I had wanted to fish with a Shimano LLS36NX ever since seeing Dr. Ishigaki's in Daniel's apartment in the fall of 2010. Had I realized he'd had it with him I probably could have tried it out when we were fishing together for golden trout in the Sierras.
Months later, I was able to borrow a Shimano LLS36NX and did an initial review of the rod in the summer of 2011. As Jim B. wrote in his review of the rod (in the Your Reviews section), it is a beautiful rod with a nice olive finish and quality cork.
I find it much easier to describe something by comparing it to a more widely known item, so this review will largely compare the Shimano LLS36NX with a rod that to my readers will be much better known and more widely accessible: the Tenkara USA 12' Iwana. They are similar rods, but they are clearly not the same.
The Shimano is lighter at 2.5 ounces compared to 2.7 for the Iwana (measured on my own postal scale). The center of gravity is in almost exactly the same spot for the Shimano and the Iwana so the lighter weight is definitely noticeable when casting.
The Shimano LLS36NX feels a bit stiffer that the Iwana, but just a little. The Iwana has very slightly stiffer butt sections and slightly softer tip sections than the Shimano. The most significant difference seems to be that the Shimano has a tubular tip section rather than the solid tip of the Iwana (and all the other Tenkara USA rods).
The slightly stiffer rod and noticeably stiffer tip do change the casting dynamics. I would say the Shimano LLS36NX was specifically designed for fishing a level line. That should come as no surprise because Dr. Ishigaki, probably the premier proponent of level line tenkara in Japan, is a design consultant for Shimano.
It certainly appeared to me that the Shimano LLS36NX had been optimized for a size 4 level line. I also tried a size 3, a size 5, several tapered lines, and both tapered and level horsehair lines. Size 4 level fluorocarbon line is the one that seems to fit the rod the best, and with it the rod will make effortless pinpoint, tight loop casts.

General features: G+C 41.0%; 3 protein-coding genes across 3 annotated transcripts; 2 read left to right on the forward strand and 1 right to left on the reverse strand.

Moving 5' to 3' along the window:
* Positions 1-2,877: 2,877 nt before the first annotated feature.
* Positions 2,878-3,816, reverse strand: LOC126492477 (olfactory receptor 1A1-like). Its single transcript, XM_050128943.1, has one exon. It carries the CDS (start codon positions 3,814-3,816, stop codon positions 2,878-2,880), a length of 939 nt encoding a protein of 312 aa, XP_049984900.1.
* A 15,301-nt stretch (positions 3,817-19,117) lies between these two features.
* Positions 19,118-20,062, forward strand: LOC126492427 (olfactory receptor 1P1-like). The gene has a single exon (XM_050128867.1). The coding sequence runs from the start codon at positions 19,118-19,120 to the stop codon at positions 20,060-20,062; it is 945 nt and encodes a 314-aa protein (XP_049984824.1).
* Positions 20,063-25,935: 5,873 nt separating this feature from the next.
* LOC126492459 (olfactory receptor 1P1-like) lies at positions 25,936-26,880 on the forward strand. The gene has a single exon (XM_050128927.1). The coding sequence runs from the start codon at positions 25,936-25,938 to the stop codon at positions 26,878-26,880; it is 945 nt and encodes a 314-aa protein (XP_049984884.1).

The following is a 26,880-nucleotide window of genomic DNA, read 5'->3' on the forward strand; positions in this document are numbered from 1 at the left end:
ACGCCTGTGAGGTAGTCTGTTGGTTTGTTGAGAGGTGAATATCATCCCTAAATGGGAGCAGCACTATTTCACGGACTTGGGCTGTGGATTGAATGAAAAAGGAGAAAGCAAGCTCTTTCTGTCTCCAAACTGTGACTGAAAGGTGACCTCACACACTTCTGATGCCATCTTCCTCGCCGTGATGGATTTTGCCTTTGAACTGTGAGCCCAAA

What I also found interesting was that the rod is clearly best with an unweighted fly. Even the minimal weight of a Killer Bug affected the cast. To be clear, the Shimano with the size 4 level line will cast the Killer Bug, and would certainly cast a Czech nymph or woolly bugger or Dave's hopper. It's just that with an unweighted fly, the cast is a thing of beauty. With a weighted fly the cast works, but the beauty is gone.
If you prefer a slightly crisper cast and feel to a rod, and especially if you mostly fish unweighted flies in the strict Japanese tradition, I think you would really like the LLS36NX. Now that Daiwa has discontinued the Enshou tenkara rods and I can no longer get the Enshou LT36SF, the Shimano is the nicest rod for someone who wants a slightly crisper rod. It is a bit stiffer than the Nissin Zerosum 360 7:3 and considerably stiffer than the Zerosum 360 6:4 and Shimotsuke Ten.
To be sure, the LLS36NX is not a stiff rod, it's just that the other premium Japanese rods are softer. American tenkara anglers seem to like slightly stiffer rods than the Japanese, and I do believe American tenkara anglers will really appreciate the Shimano LLS36NX.
Rods made in Indonesia.
Length (extended) - 11'10"
Length (collapsed) - 19 3/4"
Carbon % - 98.8
Weight 2.5 oz (without plug) 2.6 (with plug)
Pennies - 21
Out of stock
The action of the Shimano LLS33NX is very similar to the LLS36NX, but being a shorter rod it is also lighter and has a noticeably lower swing weight. This is about as nice a short, cork-gripped rod as I had ever found, and if you like a rod that is a bit stiffer and crisper than the Nissin Zerosum 320 7:3, this is indeed the best. I would fish it with a size 3.5 line.
Length (extended) - 10'6"
Length (collapsed) - 19 3/4"
Carbon % - 98.6
Weight 2.1 oz (without plug) 2.2 (with plug)
Pennies - 19
Shimano LLS33NX - $250
Out of stock
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